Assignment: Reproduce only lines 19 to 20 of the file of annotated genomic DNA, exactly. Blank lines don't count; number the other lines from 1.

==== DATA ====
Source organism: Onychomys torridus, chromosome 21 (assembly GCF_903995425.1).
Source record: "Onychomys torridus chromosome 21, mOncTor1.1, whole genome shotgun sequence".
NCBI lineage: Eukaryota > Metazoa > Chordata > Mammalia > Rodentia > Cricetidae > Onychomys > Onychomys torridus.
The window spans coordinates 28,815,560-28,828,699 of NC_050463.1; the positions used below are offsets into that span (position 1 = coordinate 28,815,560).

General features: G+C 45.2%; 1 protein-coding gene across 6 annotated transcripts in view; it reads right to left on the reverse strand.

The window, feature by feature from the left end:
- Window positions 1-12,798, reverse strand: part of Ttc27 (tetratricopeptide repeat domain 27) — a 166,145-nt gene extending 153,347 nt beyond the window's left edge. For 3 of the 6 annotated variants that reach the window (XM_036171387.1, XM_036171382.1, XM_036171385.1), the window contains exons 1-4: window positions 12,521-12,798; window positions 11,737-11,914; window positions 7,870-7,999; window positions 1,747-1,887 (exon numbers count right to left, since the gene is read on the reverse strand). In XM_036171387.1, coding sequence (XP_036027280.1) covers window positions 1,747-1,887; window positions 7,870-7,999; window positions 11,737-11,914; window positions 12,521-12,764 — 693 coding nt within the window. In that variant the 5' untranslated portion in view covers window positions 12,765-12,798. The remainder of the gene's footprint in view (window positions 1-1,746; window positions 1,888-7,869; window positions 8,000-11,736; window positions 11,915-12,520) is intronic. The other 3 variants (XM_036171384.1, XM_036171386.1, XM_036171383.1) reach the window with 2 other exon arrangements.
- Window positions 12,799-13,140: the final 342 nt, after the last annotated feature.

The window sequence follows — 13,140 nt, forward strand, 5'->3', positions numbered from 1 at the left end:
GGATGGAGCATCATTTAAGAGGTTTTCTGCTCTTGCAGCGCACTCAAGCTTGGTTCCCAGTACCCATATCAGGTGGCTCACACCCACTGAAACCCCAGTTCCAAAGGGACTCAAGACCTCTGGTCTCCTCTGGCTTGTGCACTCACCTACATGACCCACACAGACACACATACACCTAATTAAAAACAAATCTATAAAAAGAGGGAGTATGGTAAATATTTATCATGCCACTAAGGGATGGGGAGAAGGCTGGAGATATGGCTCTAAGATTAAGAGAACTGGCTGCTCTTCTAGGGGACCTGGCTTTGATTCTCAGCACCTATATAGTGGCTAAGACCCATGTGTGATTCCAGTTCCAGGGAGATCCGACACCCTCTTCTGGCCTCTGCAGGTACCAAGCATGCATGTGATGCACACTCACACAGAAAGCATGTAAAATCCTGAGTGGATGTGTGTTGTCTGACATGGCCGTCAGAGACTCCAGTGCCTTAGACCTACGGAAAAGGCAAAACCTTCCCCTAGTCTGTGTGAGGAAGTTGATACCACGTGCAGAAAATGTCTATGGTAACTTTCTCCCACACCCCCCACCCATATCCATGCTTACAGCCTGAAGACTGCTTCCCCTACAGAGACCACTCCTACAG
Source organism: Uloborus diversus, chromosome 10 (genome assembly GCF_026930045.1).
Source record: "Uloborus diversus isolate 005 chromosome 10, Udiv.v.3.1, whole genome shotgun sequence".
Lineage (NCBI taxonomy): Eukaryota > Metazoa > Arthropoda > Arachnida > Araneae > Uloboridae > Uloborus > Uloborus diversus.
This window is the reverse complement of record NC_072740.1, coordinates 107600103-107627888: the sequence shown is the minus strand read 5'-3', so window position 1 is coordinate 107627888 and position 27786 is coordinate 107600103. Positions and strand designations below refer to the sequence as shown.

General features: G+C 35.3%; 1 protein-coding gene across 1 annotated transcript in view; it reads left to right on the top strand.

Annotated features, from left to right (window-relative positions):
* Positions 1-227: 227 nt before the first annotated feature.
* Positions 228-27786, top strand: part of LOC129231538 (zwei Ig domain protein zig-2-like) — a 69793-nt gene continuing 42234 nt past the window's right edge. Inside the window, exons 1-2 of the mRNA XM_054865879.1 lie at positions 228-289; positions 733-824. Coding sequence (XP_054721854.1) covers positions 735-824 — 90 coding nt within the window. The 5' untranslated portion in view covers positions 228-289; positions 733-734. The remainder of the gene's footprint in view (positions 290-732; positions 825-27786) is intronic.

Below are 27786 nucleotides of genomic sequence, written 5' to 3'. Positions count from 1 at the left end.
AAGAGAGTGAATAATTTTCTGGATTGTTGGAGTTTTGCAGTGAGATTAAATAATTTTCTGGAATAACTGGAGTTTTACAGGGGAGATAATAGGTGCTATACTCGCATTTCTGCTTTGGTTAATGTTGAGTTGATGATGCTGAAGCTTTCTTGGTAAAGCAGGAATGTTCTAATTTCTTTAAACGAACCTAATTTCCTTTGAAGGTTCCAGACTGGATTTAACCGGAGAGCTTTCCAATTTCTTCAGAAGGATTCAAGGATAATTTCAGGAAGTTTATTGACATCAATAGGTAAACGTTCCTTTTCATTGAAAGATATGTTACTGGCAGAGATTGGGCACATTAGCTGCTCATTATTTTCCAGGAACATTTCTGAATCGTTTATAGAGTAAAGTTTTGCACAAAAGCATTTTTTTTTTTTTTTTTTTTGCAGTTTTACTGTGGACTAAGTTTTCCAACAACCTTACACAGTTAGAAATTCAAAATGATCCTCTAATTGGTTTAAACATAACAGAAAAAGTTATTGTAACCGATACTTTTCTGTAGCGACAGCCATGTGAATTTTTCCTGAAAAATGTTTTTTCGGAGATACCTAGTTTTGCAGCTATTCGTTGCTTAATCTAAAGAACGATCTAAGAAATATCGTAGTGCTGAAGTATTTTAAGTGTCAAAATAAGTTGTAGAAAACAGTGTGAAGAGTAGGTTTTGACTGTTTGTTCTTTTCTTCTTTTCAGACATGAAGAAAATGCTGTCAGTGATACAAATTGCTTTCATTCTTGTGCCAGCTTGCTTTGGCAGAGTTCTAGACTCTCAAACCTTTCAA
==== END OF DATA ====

Below are 27786 nucleotides of genomic sequence, written 5' to 3'. Positions count from 1 at the left end.
AAGAGAGTGAATAATTTTCTGGATTGTTGGAGTTTTGCAGTGAGATTAAATAATTTTCTGGAATAACTGGAGTTTTACAGGGGAGATAATAGGTGCTATACTCGCATTTCTGCTTTGGTTAATGTTGAGTTGATGATGCTGAAGCTTTCTTGGTAAAGCAGGAATGTTCTAATTTCTTTAAACGAACCTAATTTCCTTTGAAGGTTCCAGACTGGATTTAACCGGAGAGCTTTCCAATTTCTTCAGAAGGATTCAAGGATAATTTCAGGAAGTTTATTGACATCAATAGGTAAACGTTCCTTTTCATTGAAAGATATGTTACTGGCAGAGATTGGGCACATTAGCTGCTCATTATTTTCCAGGAACATTTCTGAATCGTTTATAGAGTAAAGTTTTGCACAAAAGCATTTTTTTTTTTTTTTTTTTTGCAGTTTTACTGTGGACTAAGTTTTCCAACAACCTTACACAGTTAGAAATTCAAAATGATCCTCTAATTGGTTTAAACATAACAGAAAAAGTTATTGTAACCGATACTTTTCTGTAGCGACAGCCATGTGAATTTTTCCTGAAAAATGTTTTTTCGGAGATACCTAGTTTTGCAGCTATTCGTTGCTTAATCTAAAGAACGATCTAAGAAATATCGTAGTGCTGAAGTATTTTAAGTGTCAAAATAAGTTGTAGAAAACAGTGTGAAGAGTAGGTTTTGACTGTTTGTTCTTTTCTTCTTTTCAGACATGAAGAAAATGCTGTCAGTGATACAAATTGCTTTCATTCTTGTGCCAGCTTGCTTTGGCAGAGTTCTAGACTCTCAAACCTTTCAA